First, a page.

With sales tax revenue down and the expected cost of infrastructure projects up, the city of Jersey Village is facing a potential $1 million budget shortfall by fiscal year 2025-26, according to May 15 budget projections.

Current situation

FY 2023-24 is slated to end with $1.5 million less in revenue than budgeted for, according to May 15 city budget workshop presentation materials. In response to the projected revenue gap, the city implemented a hiring freeze, which will cover all but $235,000 when added to savings on expenses such as capital improvements.

According to City Manager Austin Bleess’ presentation, the revenue gap arose due to:
  • Sales tax being 9% lower than the amount budgeted
  • City fines being down
  • Decreases to the Medicare cost share from the state
  • Slowing new business growth
What’s next

According to Bleess’ presentation, the FY 2024-25 budget will feature:
  • An estimated $400,000 less in sales tax revenue
  • A property tax revenue increase of about $0.045 due to voter-approved debt service
  • A 1.91% increase to property values
  • About $11.6 million in expenses for potential infrastructure projects
  • A first-year expense of $100,000 to hire a communications employee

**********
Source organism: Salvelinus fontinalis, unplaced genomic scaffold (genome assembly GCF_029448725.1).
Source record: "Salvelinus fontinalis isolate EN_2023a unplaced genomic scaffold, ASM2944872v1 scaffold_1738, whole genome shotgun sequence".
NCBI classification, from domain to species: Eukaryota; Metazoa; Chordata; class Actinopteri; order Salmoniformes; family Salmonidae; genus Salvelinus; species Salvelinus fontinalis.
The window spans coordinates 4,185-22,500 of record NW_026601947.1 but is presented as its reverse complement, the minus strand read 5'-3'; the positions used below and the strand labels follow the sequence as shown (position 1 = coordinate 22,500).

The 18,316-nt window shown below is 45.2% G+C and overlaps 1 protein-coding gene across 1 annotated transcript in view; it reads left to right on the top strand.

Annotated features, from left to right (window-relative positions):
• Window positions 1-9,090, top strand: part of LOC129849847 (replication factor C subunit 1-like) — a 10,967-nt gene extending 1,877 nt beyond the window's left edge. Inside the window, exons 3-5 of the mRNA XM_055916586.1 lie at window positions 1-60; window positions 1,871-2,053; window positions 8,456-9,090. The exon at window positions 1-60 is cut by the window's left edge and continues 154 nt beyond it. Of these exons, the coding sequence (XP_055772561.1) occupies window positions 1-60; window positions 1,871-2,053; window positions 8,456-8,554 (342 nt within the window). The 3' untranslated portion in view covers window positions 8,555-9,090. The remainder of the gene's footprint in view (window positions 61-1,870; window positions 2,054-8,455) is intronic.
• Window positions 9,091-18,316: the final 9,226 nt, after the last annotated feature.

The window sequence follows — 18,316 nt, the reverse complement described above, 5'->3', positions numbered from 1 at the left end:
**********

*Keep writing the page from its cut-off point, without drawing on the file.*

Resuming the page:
• An expense of $19,000 to add lifts to the city pool in accordance with Americans with Disabilities Act compliance
Over the next 10 years, the city will need to complete $20 million-$45 million in capital improvement projects, per the Capital Improvement Plan adopted by City Council in March. Since council adopted the plan, project costs turned out to be more expensive than originally estimated, Bleess said.

“There's some [projects] that you can get by with maybe ... pushing it around a year or two, but you're not going to be able to push them off by five to 10 years,” Bleess said.

Water and sewer rates will increase by 10%, according to the presentation, but preliminary projections place the utility fund cash balance at less than $1 million for FY 2024-25, according to Bleess’ presentation. By FY 2027-28, the utility fund balance would reach a shortfall of about $6 million.

To reduce the impact to the FY 2024-25 budget, council discussed options such as:
  • Extending the capital improvement plan to a 15-year schedule
  • Increasing water and sewer rates by 1% each for an additional $55,000 in revenue
In case you missed it

City Council adopted its FY 2023-24 budget in August, as previously reported by Community Impact. The city budgeted for $29.65 million in expenses and $22.82 million in revenue, resulting in an estimated shortfall of around $6.83 million.